Subaru WRX STi or the Mitsubishi Lancer EVO. Many believe that the battle for who reigns supreme in the sport compact car market is between these two cars. Both cars are formidable weapons in battle. Both cars have similar performance envelopes. Both cars turn nearly equal times around a racetrack. Yet somehow both cars feel and drive quite differently.
The EVO is like a scalpel. The steering is precise and quick, almost to the point of feeling darty. It is very easy to drive fast, it tends to understeer, yet under throttle the front wheels tuck in and the car tightens its line. When lifting off the throttle in a turn the car will maintain control, simply tightening the line. With a ham-fisted, unskilled driver it will gently transition to oversteer. It is forgiving to the uninitiated. I have a way of describing this car. If you find yourself going too fast into a turn, it's almost like the car tells you: "Oh dear, here-let me take it," and somehow you make the turn. That's how good the stock EVO is.
The engine is somewhat pipey, defiantly feeling like the turbocharged small displacement engine it is even though the turbo is remarkably lag free. The engine does have an ample amount of power in stock form. It is a highly-developed engine with a long history of achievements in the world of motorsports from import drag racing to WRC. Thus, the engine has huge amounts of support in the aftermarket with a wide selection of parts.
The big Brembo brakes are superb, the pedal is firm and the stopping is fade free unless under racing condition, in which case a simple change of brake pads will upgrade things enough to work.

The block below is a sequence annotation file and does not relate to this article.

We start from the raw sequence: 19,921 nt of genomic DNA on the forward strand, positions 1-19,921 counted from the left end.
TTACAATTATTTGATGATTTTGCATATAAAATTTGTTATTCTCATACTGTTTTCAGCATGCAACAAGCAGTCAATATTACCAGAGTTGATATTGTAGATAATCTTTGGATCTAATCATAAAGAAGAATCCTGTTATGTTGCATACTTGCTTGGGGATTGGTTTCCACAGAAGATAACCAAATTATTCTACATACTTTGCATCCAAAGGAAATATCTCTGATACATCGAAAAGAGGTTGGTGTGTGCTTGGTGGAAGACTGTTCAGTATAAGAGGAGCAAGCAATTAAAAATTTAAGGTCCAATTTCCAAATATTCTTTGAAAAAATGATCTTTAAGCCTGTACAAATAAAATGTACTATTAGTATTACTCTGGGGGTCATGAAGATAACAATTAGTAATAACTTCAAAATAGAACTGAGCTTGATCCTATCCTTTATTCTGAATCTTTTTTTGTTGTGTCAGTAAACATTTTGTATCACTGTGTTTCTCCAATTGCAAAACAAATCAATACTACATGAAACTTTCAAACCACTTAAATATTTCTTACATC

Does it sound like I love the EVO? In fact I do to the point where it is perhaps my favorite car for any amount of money.
However, this series isn't about the EVO, it's about its archrival, the Subaru WRX STi. The STi is about as opposite to the EVO as can be. If the EVO is a scalpel, the STi is a sledgehammer. Both are deadly weapons that can kill instantly, they just differ in their approach.
The STi has a huge amount of grip, however, its balance is not as delicate as the EVO's. The STi will understeer in a corner and as the throttle is applied, will understeer more. Apply a little more throttle and it will suddenly and almost violently transition to oversteer. The steering has a rubbery feel and does not return to center consistently. The shifter has the same rubbery feel.
The EJ25 has superior bottom end power and torque. The engine quickly shoots through the transmission's six speeds. It does seem to run out of breath at high rpm though. Although this is the opposite of how an EVO feels, both cars return remarkably similar 0-60 and 11/44 mile times. The engine has a computer-controlled drive-by-wire throttle, which makes it more difficult for aftermarket tuners to fiddle with and it does not enjoy nearly the same amount of aftermarket support as the EVO's 4G63.
Although the STi has the same big Brembo brakes as the EVO the pedal feel is not as good and the brakes are more difficult to modulate. Flex somewhere in the spindle or caliper mount makes the car susceptible to brake caliper piston knockback which makes consistent braking under track conditions more difficult than with the EVO.